Now what about the judicial or civil parts of the Law – the parts that lay out punishments for crimes or laws for a civil society? In the same way Christ has fulfilled the ceremonial, he fulfils the civil aspects of the Law too. Jesus condemned the chief priest and the Pharisees when he said, “Therefore I tell you, the kingdom of God will be taken away from you and given to a people producing its fruits” (Matt. 21:43). The civil Law applied to the theocratic nation of Israel, which ceased to exist at the same time that the Temple did. The nation of Israel was to be a light to lighten the Gentiles, but in fulfilling the Law Christ opened the Old Testament church to the Gentiles. He came as the light that Israel had failed to be. No longer was the church simply an ethnic and earthly kingdom, but found its fullness in a spiritual kingdom made up of all peoples and tongues as symbolised at Pentecost, and which was to be no longer just a Jewish light to the Gentiles, but a fuller, brighter, and multi-ethnic light to the entire world. St. Peter tells us:
But you [that’s us, the Church] are a chosen race, a royal priesthood, a holy nation, a people for his own possession, that you may proclaim the excellencies of him who called you out of darkness into his marvelous light. Once you were not a people, but now you are God’s people; once you had not received mercy, but now you have received mercy. (1 Peter 2:9-10)
Just like the imperfect types and shadows of the ceremonial Law are fulfilled in Christ, so are the civil laws of the imperfect and earthly nation of Israel. No longer is God talking merely about a place on a map or a single ethnic group when he says, “My people,” now he’s talking about his people – he’s talking about those who are part of what Jesus in St. Matthew’s Gospel calls the “kingdom of heaven.” In creating a spiritual kingdom Christ has given his Holy Spirit to his people and in the power of the Spirit we are the fullness of the Kingdom. The nation Israel was the shadow. We, the Body of Christ, are the real thing – the fulfilment through Jesus Christ.
So if Jesus hasn’t fulfilled the entire Law rather than abolishing it, then naturally we still have some kind of obligation to it. Look at 5:19 where he says:
Therefore whoever relaxes one of the least of these commandments and teaches others to do the same will be called least in the kingdom of heaven, but whoever does them and teaches them will be called great in the kingdom of heaven.
You see, the man or woman who has been redeemed by Christ and who is indwelt by the Holy Spirit, Jesus says, will have a desire to live his or her life in accordance with the Law. This is the kind of righteousness that the prophet Jeremiah foretold when he wrote: “I will put my law within them, and I will write it on their hearts. And I will be their God, and they shall be my people” (Jeremiah 31:33). That’s the work of the Holy Spirit – the same work that Ezekiel foretold would take place when he wrote: “And I will put my Spirit within you, and cause you to walk in my statutes and be careful to obey my rules” (Ezekiel 36:27). This is the work of the Spirit in us that conforms us to the image of Jesus Christ. This is the great work of grace, the fruit of which is a growth in holiness on our part. You see, you can’t separate Law and grace. They go together. Without the Law, grace can’t be comprehended.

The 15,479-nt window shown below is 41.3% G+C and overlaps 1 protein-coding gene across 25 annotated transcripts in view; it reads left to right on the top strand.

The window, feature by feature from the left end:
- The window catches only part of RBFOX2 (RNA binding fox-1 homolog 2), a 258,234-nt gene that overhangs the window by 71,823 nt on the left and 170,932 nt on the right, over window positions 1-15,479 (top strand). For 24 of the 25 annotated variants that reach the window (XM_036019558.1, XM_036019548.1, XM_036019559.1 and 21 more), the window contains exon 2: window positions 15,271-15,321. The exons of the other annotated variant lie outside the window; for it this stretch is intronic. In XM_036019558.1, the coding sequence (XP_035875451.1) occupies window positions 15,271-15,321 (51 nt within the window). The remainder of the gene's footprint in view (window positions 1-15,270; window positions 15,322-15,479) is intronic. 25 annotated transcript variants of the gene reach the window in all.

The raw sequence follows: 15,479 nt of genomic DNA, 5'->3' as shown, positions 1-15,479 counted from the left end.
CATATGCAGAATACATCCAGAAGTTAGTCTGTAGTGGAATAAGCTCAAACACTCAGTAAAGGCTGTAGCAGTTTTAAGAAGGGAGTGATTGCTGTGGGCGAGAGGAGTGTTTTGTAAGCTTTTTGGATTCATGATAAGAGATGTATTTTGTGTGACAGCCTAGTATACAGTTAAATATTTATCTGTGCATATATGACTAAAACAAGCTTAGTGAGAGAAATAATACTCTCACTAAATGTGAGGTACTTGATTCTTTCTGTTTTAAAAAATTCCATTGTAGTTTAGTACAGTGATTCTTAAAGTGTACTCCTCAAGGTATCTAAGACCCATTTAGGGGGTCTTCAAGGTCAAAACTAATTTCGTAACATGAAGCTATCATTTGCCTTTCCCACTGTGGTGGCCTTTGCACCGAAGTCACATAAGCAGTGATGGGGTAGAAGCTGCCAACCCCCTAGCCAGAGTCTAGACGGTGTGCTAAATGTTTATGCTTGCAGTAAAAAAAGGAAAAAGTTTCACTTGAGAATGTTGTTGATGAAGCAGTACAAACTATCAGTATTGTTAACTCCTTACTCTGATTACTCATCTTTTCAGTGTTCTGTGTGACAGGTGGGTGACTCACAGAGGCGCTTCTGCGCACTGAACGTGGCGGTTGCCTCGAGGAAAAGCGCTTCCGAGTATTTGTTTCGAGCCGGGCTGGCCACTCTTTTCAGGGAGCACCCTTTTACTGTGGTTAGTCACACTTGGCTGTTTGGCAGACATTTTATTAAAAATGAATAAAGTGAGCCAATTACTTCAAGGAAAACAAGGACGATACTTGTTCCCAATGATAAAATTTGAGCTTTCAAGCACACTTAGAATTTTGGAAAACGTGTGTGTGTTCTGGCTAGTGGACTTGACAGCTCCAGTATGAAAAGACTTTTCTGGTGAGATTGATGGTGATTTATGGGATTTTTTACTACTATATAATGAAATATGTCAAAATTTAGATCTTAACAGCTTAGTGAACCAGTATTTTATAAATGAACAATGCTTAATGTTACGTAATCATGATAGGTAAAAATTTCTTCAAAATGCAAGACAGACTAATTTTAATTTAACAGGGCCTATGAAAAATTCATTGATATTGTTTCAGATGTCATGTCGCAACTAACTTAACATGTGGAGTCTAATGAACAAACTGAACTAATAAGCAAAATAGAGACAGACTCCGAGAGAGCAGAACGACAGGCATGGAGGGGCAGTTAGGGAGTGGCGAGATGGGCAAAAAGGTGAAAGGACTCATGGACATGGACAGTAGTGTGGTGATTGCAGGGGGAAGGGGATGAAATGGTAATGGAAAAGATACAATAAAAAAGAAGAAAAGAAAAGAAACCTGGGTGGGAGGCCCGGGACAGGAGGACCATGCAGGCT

The venerable Martyn Lloyd-Jones makes this very good point that I can’t express any better:
“[Grace] is that marvellous gift of God which, having delivered a man from the curse of the law, enables him to keep it and to be righteous as Christ was righteous, for he kept the law perfectly. Grace is that which brings me to love God; and if I love God, I long to keep his commandments. ‘He that hath my commandments, and keepeth them,’ Christ said, ‘he it is that loveth me.’”
Jesus warns us in Matthew 7:21 saying, “Not everyone who says to me, ‘Lord, Lord,’ will enter the kingdom of heaven, but the one who does the will of my Father who is in heaven.” What is the will of the Father? To do the Law. St. Paul wrote to St. Titus saying that we await the coming of Jesus Christ, “who gave himself for us to redeem us from all lawlessness and to purify for himself a people for his own possession who are zealous for good works.” If we love our Saviour, let us show it by doing our Father’s will, by being zealous for good works in Jesus Christ through the power of the Holy Spirit.
Please pray with me: Our Father, these are hard principles for us to grasp, but they are so important to a right understanding of what your Son has done for us. You have promised us your Holy Spirit to lead us into all truth. Father, remind us that the evidence of your truth in our minds is the presence of that truth in our hearts, motivating us to good works. That is the perfect fulfilment of your Law. And so we pray through your Son, that we would be moved to true faith, and that your love for us would be reflected back to you in our own loving service to your Kingdom. Amen.